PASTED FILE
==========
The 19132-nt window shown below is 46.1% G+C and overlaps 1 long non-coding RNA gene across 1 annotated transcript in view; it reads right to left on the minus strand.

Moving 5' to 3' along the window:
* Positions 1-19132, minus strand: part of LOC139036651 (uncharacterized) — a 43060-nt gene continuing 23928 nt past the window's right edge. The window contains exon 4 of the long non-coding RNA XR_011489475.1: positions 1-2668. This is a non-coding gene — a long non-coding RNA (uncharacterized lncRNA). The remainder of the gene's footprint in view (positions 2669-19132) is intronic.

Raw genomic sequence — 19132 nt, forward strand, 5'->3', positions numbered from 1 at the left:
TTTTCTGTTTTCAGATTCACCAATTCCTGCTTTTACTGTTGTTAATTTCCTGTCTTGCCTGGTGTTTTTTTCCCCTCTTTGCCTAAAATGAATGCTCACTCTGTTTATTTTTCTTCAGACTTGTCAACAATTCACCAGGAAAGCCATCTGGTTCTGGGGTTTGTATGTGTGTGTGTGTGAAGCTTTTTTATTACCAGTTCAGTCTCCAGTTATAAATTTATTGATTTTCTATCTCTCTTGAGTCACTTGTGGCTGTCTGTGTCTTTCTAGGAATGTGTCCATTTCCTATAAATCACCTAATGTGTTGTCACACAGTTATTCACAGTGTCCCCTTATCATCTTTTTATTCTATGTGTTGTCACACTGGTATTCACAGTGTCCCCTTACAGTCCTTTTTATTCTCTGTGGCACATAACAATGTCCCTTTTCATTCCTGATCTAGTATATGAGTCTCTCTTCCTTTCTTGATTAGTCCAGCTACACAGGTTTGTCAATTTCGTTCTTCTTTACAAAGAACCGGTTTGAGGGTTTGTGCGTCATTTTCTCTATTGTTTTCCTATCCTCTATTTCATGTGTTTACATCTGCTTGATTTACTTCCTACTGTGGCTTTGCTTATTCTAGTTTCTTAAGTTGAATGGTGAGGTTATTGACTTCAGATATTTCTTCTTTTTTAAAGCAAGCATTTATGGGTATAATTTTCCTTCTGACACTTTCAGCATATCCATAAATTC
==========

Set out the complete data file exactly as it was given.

The 19132-nt window shown below is 46.1% G+C and overlaps 1 long non-coding RNA gene across 1 annotated transcript in view; it reads right to left on the minus strand.

Moving 5' to 3' along the window:
* Positions 1-19132, minus strand: part of LOC139036651 (uncharacterized) — a 43060-nt gene continuing 23928 nt past the window's right edge. The window contains exon 4 of the long non-coding RNA XR_011489475.1: positions 1-2668. This is a non-coding gene — a long non-coding RNA (uncharacterized lncRNA). The remainder of the gene's footprint in view (positions 2669-19132) is intronic.

Raw genomic sequence — 19132 nt, forward strand, 5'->3', positions numbered from 1 at the left:
TTTTCTGTTTTCAGATTCACCAATTCCTGCTTTTACTGTTGTTAATTTCCTGTCTTGCCTGGTGTTTTTTTCCCCTCTTTGCCTAAAATGAATGCTCACTCTGTTTATTTTTCTTCAGACTTGTCAACAATTCACCAGGAAAGCCATCTGGTTCTGGGGTTTGTATGTGTGTGTGTGTGAAGCTTTTTTATTACCAGTTCAGTCTCCAGTTATAAATTTATTGATTTTCTATCTCTCTTGAGTCACTTGTGGCTGTCTGTGTCTTTCTAGGAATGTGTCCATTTCCTATAAATCACCTAATGTGTTGTCACACAGTTATTCACAGTGTCCCCTTATCATCTTTTTATTCTATGTGTTGTCACACTGGTATTCACAGTGTCCCCTTACAGTCCTTTTTATTCTCTGTGGCACATAACAATGTCCCTTTTCATTCCTGATCTAGTATATGAGTCTCTCTTCCTTTCTTGATTAGTCCAGCTACACAGGTTTGTCAATTTCGTTCTTCTTTACAAAGAACCGGTTTGAGGGTTTGTGCGTCATTTTCTCTATTGTTTTCCTATCCTCTATTTCATGTGTTTACATCTGCTTGATTTACTTCCTACTGTGGCTTTGCTTATTCTAGTTTCTTAAGTTGAATGGTGAGGTTATTGACTTCAGATATTTCTTCTTTTTTAAAGCAAGCATTTATGGGTATAATTTTCCTTCTGACACTTTCAGCATATCCATAAATTC